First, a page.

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IRS Audits


"An IRS audit is a review/examination of an organization's or individual's accounts and financial information to ensure information is reported correctly according to the tax laws and to verify the reported amount of tax is correct."


Random Selection and Computer Screening

Sometimes returns are selected based solely on a statistical formula. The IRS compare your tax return against “norms” for similar returns. The IRS develop these “norms” from audits of a statistically valid random sample of returns, as part of the National Research Program the IRS conducts. The IRS uses this program to update return selection information

Related Examinations

IRS may select your returns when they involve issues or transactions with other taxpayers, such as business partners or investors, whose returns were selected for audit

Audit Process

The IRS manages audits either by mail or through an in-person interview to review your records. The interview may be at an IRS office (office audit) or at the taxpayer's home, place of business, or accountant's office (field audit). Remember, you will be contacted initially by mail. The IRS will provide all contact information and instructions in the letter you will receive.

If the IRS conduct your audit by mail, the IRS letter will request additional information about certain items shown on the tax return such as income, expenses, and itemized deductions. If you have too many books or records to mail, you can request a face-to-face audit. The IRS will provide contact information and instructions in the letter you receive.

For audits conducted by mail - fax your written request to the number shown on the IRS letter you received. If you are unable to submit the request by fax, mail your request to the address shown on the IRS letter. The IRS can ordinarily grant you a one-time automatic 30-day extension.
For audits conducted by in-person interview – If your audit is being conducted in person, contact the auditor assigned to your audit to request an extension. If necessary, you may contact the auditor’s manager.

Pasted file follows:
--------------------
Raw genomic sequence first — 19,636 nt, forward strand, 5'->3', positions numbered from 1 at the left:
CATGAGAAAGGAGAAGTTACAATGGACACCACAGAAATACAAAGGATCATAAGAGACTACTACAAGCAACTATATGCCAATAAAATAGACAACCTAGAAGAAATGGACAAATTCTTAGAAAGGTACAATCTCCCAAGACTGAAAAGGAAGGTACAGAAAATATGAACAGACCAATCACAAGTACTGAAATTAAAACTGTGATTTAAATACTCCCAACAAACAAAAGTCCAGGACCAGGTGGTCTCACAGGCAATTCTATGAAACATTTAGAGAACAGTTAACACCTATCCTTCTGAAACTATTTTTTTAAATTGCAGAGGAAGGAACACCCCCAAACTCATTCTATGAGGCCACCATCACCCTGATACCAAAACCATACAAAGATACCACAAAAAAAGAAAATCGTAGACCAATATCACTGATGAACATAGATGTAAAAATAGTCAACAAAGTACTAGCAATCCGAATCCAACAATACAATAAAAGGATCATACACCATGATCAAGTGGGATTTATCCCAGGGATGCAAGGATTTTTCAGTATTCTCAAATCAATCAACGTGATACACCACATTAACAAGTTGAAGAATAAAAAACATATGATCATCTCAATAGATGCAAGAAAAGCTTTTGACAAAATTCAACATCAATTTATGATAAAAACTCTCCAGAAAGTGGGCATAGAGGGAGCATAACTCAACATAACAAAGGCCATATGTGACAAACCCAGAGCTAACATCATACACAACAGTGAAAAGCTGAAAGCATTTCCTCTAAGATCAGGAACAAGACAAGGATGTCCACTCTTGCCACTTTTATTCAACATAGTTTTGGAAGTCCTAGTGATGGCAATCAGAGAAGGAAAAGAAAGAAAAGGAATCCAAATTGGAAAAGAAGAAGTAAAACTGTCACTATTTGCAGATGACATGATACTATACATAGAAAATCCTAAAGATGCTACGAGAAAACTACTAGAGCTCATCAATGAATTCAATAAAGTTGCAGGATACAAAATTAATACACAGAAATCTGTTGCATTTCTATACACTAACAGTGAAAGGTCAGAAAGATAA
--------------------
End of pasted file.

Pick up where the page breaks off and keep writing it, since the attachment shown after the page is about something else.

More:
Extending the Tax Assessment Period

The IRS can include returns filed within the last three years in an audit. If the IRS identify a substantial error, the IRS may add additional years. The IRS tries to audit tax returns as soon as possible after they are filed. Accordingly, most audits will be of returns filed within the last two years.

If an audit is not resolved, the IRS may request extending the statute of limitations for assessment tax. The statute of limitations limits the time allowed to assess additional tax. It is generally three years after a return is due or was filed, whichever is later. There is also a statute of limitations for making refunds. Extending the statute gives you more time to provide further documentation to support your position; request an appeal if you do not agree with the audit results; or to claim a tax refund or credit. It also gives the IRS time to complete the audit and provides time to process the audit results.

Your Right as a Taxpayer

Your rights as a taxpayer as well as the examination, appeal, collection, and refund processes.

These rights include:

  1. A right to professional and courteous treatment by IRS employees.
  2. A right to privacy and confidentiality about tax matters.
  3. A right to know why the IRS is asking for information, how the IRS will use it and what will happen if the requested information is not provided.
  4. A right to representation, by oneself or an authorized representative.
  5. A right to appeal disagreements, both within the IRS and before the courts

Conclusion of an Audit

An audit can be concluded in three ways:

  1. No change: an audit in which you have substantiated all of the items being reviewed and results in no changes.
  2. Agreed: an audit where the IRS proposed changes and you understand and agree with the changes.
  3. Disagreed: an audit where the IRS has proposed changes and you understand but disagree with the changes